“We are looking into this,” Mr. Loftin says. The biggest challenge “is finding equity in terms of how to apply (a plan) to users.

        “How does one determine,” he ruminates, “how a group is on its feet? Budget isn't the only answer.

        “We're familiar with some other folks around the country and we're seeing how they do it. We're looking for guidelines.”

        This is an urgent issue. The future of the emerging theater scene relies considerably on Aronoff management addressing it. Better late than never, but better sooner than later.

        Richmond bows out: Wish a fond farewell to Mimi Richmond, Madcap Puppets' dynamo managing director. She's leaving the company after 11 years to spend more time with her family, although she'll be around to consult on educational outreach and occasionally direct.

        Madcap is looking for a replacement, although Ms. Richmond will be a hard act to follow. Under her watch, the budget tripled, touring expanded to 17 states, the Hats Off series started at Cincinnati Art Museum, the audience quadrupled.

        Information: 921-5965.

        Stern speaks out: It always happens. Somebody will be making the case for arts support and the argument pipes up, “Historically, America has never supported the arts.”

        Baloney, says Playhouse in the Park producing artistic director Ed Stern. He will touch on de Toqueville, World War II and Sarajevo on his way to the state of contemporary arts (and in only 40 minutes!) as he opens the Fitton Center's 2000-2001 Celebrating Self series.

        Mr. Stern will discuss Today's American Culture: Where's the Art? at 12:10 p.m. Wednesday. Live music and lunch start at 11:45 a.m.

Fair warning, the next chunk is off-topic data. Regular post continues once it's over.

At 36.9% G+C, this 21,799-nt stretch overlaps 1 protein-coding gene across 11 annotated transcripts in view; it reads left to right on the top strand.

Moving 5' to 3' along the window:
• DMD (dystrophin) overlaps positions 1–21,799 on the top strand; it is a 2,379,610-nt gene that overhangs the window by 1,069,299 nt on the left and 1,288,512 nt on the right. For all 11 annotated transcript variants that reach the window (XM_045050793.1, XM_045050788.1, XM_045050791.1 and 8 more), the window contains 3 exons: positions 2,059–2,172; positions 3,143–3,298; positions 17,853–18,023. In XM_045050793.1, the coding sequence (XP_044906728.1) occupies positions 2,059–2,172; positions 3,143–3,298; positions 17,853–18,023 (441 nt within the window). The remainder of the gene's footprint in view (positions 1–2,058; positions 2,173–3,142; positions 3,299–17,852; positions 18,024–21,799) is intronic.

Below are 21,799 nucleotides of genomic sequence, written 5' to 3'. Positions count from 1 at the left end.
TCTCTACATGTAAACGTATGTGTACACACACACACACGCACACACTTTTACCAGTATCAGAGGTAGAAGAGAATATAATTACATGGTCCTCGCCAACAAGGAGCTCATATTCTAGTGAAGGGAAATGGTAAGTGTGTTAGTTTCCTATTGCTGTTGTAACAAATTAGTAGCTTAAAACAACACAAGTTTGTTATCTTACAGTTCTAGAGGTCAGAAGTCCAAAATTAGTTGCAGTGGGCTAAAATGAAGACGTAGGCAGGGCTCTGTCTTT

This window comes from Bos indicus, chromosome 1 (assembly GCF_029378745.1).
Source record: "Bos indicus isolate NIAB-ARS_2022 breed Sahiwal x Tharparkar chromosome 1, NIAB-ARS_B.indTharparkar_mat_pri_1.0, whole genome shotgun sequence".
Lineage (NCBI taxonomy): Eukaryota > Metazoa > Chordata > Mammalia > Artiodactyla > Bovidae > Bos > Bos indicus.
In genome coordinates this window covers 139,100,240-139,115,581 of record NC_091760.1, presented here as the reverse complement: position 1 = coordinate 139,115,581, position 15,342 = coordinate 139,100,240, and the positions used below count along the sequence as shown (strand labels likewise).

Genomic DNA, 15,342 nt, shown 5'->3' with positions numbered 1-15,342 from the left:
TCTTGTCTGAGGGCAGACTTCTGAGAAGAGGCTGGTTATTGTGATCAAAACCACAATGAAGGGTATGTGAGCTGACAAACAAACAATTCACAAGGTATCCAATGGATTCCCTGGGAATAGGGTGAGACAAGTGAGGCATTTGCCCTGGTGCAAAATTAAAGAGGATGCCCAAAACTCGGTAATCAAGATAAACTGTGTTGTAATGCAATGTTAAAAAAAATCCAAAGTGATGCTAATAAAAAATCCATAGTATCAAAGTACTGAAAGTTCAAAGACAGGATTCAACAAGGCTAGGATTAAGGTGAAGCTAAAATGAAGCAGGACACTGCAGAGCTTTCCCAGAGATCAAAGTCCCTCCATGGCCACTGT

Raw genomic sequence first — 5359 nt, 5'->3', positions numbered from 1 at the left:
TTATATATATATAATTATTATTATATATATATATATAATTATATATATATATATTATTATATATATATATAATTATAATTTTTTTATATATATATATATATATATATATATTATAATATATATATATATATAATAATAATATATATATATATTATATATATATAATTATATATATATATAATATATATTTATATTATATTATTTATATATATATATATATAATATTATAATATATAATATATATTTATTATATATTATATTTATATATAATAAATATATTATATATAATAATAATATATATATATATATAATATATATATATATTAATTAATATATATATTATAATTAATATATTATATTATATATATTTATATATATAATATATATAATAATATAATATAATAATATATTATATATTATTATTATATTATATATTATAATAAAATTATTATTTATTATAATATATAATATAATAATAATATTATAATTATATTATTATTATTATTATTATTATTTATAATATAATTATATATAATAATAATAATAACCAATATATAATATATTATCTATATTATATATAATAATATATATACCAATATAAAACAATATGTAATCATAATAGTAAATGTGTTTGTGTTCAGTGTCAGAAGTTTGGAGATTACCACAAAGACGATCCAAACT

Tickets are $10 or $50 for the series, which includes Hamilton historian Jim Blount talking about children's author and illustrator (and Hamilton native) Robert McCloskey, guitarist Robert Blue stone discussing business and arts as a winning combination and WKRC-TV anchor Rob Braun.

        Information: 863-8873. The Fitton is located at 101 S. Monument Ave., Hamilton.

        Apking steps aside: Ten women and Jay Apking sat around a dining room table in Hyde Park. Mr. Apking, artistic director of Janus Project, welcomed everyone, then announced he was leaving.

        “I'm getting out of the way,” he said. “I'm a white male in a white male theater-type town. I don't have a problem with that, but . . .”

        The point of the meeting was Janus' Minerva Project, intended to encourage females in theater.

        Managing director Kristin Dietsche took over and contemplated some big questions (“Who can we collaborate with? What kind of resources do we need?”) but the primary goal was to select three Minerva semifinalists for public readings in October.

        Two hours later, they had settled on a schedule. All readings will be at 7 p.m.

        • Oct. 3, Votes for Women, a suffragette play from 1907 by Elizabeth Robins, at Cincinnati Shakespeare Festival. Rebecca Bowman will direct.

        • Oct. 9, One Flea Spare, an allegorical drama set during the Plague. This will be the local debut of the work of Kentucky native and MacArthur “genius” grant recipient Naomi Wallace, at Playhouse in the Park.

        • Oct. 23, The Butcher's Daughter, a fable with music about a heroine born with a knife at the end of her arm, by Jennifer Haley and read at Ensemble Theatre,

        Janus is looking for more recruits, and experienced women directors will be greeted with open arms. Information: 235-6597.

        Jackie Demaline is The Enquirer's theater critic and roving arts reporter. Write her at Cincinnati Enquirer, 312 Elm St., Cincinnati OH 45202; fax, 768-8330.